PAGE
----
Engineered by Billy Anderson.
Additional Engineering by Vadim Canby.
Recorded at Groove Room, San Rafael, CA.
Mixed at Take Root Studio and Room 5 Studio, San Francisco, CA.
Produced by Acid King and Billy Anderson.
Photos by Jim Thompson.
Artwork by Mike Saputo.
Reviews for III...
Observers looking to critique Acid King's slothful work rate -- which has yielded but three full albums and a few singles over an 11-year lifespan -- would do well to consider how befitting it is to their similarly sluggish brand of doom metal. Let's face it, the overarching influence of Black Sabbath isn't going anywhere fast (get it?), and neither is Acid King's fixation with it, obviously, since they'd managed to both predate and outlive the movement's brief, late-'90s moment in the sun by the time of their third album's release, in 2005. No, the special thing about original founding duo Lori S. (guitars/vocals) and Joey Osbourne (drums) -- here joined by veteran bassist Guy Pinhas (of Goatsnake and Obsessed fame) and producer (and San Francisco neighbor) Billy Anderson -- is being perfectly content in the knowledge that their evolutionary growth, in the immortal words of This Is Spinal Tap, can't even be charted. In other words, doom is where they wanna be, as demonstrated by familiar sounding new offerings such as "Into the Ground," the exceedingly obvious "Heavy Load" (yeah, no sh*t!), and the 12-minute, acid-sludge centerpiece "War of the Mind." Solid doom anthems all, they only rarely make way for anything remotely brief (like, say, the uniquely sub-four-minute "Bad Vision") or remotely energetic (like the Harley-lifestyle-praising "2 Wheel Nation"), on their grinding path towards additional standout "Sunshine and Sorrow," which sends us home on a particularly hypnotic swirl of layered guitars. And that's as it should be, really -- at least in the time-warp universe inhabited by Acid King and their willing disciples.
Eduardo RivadaviaJune, 2005www.allmusic.com
This album fucking rules! Sorry, I'm not usually prone to sudden outburts in reviews, but when you have a stack of 12 shitty cds to comb through, looking for something decent enough to review and you land on something like this, it's something to be excited about. Acid King are doomy as hell, and they groove. If you like Electric Wizard and Sleep, you'll instantly fall victim to their slow, Sabbathy tunes. Lori S. leads this 3-piece with her errie, droning vocals and badass riffs...oh, so heavy. Some serious quality Bay Area doom right here. Of course, it's produced by Billy Anderson so it's got "that sound". Good stuff indeed, this will be sitting in my cd player for awhile.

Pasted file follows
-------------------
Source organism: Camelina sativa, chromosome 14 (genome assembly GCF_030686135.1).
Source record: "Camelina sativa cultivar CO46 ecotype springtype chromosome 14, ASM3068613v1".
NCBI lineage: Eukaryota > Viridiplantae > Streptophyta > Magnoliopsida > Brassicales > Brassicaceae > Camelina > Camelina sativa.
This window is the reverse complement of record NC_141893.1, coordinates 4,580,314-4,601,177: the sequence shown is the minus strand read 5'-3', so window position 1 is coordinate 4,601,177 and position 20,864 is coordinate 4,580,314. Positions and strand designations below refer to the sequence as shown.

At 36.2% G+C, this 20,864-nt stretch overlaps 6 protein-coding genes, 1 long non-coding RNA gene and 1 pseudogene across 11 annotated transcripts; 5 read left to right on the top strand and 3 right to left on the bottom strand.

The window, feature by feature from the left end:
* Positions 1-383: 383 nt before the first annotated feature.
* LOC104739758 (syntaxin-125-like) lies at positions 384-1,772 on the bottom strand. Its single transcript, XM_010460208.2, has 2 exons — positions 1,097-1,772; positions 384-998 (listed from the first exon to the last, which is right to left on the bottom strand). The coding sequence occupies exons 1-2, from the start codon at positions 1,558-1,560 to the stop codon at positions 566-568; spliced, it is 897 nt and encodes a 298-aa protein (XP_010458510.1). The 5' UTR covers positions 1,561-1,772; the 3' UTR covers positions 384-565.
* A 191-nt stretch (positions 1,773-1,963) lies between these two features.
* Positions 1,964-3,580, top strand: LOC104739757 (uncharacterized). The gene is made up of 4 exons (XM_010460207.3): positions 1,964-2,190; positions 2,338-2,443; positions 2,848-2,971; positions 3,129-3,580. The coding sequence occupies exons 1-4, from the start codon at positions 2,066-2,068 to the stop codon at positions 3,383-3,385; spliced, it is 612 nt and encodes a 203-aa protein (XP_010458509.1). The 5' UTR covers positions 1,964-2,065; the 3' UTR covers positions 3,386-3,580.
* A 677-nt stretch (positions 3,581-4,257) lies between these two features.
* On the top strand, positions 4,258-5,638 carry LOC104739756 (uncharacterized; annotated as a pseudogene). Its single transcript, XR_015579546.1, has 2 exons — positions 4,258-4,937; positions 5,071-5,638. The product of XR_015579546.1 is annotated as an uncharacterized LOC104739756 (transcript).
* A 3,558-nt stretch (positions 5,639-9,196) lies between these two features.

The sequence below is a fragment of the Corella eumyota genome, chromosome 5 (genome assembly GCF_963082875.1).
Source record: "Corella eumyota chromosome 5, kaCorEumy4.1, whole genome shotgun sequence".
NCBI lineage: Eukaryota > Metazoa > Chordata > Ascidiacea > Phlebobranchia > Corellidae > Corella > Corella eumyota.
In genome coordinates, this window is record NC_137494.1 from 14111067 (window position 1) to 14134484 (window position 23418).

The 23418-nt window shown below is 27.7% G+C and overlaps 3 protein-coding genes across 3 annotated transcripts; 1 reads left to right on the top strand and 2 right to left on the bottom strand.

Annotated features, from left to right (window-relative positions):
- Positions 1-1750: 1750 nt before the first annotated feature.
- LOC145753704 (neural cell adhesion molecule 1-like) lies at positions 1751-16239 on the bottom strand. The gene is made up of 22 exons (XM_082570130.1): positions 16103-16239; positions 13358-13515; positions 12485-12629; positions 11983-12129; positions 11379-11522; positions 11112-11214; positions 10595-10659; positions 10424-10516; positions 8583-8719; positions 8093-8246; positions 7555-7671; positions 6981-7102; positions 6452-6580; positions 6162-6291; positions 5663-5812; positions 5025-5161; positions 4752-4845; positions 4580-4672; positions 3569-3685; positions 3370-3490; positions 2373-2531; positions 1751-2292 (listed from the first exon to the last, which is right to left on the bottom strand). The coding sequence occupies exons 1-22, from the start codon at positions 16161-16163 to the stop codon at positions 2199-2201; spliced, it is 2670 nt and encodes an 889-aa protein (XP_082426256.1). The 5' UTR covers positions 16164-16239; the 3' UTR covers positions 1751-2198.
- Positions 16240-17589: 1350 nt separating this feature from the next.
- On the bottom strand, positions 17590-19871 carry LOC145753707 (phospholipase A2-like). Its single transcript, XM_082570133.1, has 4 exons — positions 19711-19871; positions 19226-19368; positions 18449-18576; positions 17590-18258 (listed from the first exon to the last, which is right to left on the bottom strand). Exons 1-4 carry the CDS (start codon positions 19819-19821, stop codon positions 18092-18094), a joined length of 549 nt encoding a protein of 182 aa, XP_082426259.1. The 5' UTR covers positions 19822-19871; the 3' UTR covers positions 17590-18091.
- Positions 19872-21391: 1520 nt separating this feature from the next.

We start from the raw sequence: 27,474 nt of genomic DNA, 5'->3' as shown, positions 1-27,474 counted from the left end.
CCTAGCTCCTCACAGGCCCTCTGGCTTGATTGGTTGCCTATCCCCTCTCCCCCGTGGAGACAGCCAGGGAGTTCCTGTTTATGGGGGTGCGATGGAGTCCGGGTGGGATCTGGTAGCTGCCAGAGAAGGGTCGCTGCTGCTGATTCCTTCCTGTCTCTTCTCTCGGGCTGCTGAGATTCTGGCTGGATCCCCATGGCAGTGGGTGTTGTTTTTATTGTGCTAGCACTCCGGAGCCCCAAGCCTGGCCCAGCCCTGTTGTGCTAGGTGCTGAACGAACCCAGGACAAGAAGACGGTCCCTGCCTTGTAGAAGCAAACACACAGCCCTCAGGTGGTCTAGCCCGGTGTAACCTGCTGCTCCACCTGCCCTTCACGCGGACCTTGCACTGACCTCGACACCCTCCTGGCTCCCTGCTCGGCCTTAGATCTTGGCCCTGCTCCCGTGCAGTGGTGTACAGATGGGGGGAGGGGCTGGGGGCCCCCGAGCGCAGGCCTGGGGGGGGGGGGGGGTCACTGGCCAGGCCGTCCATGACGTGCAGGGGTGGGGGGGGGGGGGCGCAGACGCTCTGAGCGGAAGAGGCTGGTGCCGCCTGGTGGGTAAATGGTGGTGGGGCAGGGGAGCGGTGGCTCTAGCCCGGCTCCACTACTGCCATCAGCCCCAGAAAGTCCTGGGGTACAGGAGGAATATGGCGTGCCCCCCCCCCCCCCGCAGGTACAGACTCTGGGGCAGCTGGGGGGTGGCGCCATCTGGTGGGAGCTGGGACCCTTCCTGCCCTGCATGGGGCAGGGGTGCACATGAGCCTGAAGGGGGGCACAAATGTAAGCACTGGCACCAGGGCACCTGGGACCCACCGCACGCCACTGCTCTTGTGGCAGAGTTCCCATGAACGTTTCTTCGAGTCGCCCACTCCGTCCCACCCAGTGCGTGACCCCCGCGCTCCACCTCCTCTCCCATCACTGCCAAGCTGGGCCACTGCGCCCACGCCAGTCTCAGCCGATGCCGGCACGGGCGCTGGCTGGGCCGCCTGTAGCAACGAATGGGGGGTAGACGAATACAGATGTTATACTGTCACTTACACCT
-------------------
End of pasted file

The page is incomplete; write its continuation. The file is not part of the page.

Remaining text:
Acid King's pummeling low-end attack is once again captured in album form, a Billy Anderson-produced seven-track excursion that solidifies this San Francisco-based trio's place on stoner-rock upper echelon. Combining hypnotic guitar riffs, thunderous bass, and an unfailing drum groove into a cauldron of raucously rumbling rawk, III boasts some of the most enticing and trance-inducing music in stoner rock. Keeping it slow and low but exploding with bursts of dynamic radiance when need be (e.g., "War of the Mind"), Acid King's latest sojourn into the void is nothing short of essential for all who worship the fuzzed-out riff and all which accompanies it.
Mike SOSJune, 2005www.skratchmagazine.com
LORDS OF METAL
Acid King are strange bunch of people. The first ten inch and record are in my top ten of all time favourite heavy doom records, especially because of the primal force displayed in the songs produced by the the dark minds of Lori S., Joey Osbourne and Guy Pinhas. Compare them to Electric Wizard cross-bred with Sabbath and you'll know what I mean. It took years to brew a new album, but after the flirtation on the Man's Ruin label, of which the album "Busse Wood" has just been re-released, a new album sees the dawn of day. And it's a great album, very song orientated. And like the other releases this album stands or falls with the guitar sound and especially the voice of Lori S. Her actual singing follows a melody line different to the music and "meesah likah that"! It's a voice no one can think of bad! Most songs are just a few riffs, but the variation is in the vocals, the heaviness of the guitar and the absolute "shake your head and twist a muscle" vibe. You can hear from a distance that this must be Acid King. Even the production is űagain- in the master craftsmanship of Sir Billy Anderson, and that's the last thing this release actually needed. They were born to make this album, and damn, they did. Their best release ever and a new top ten candidate!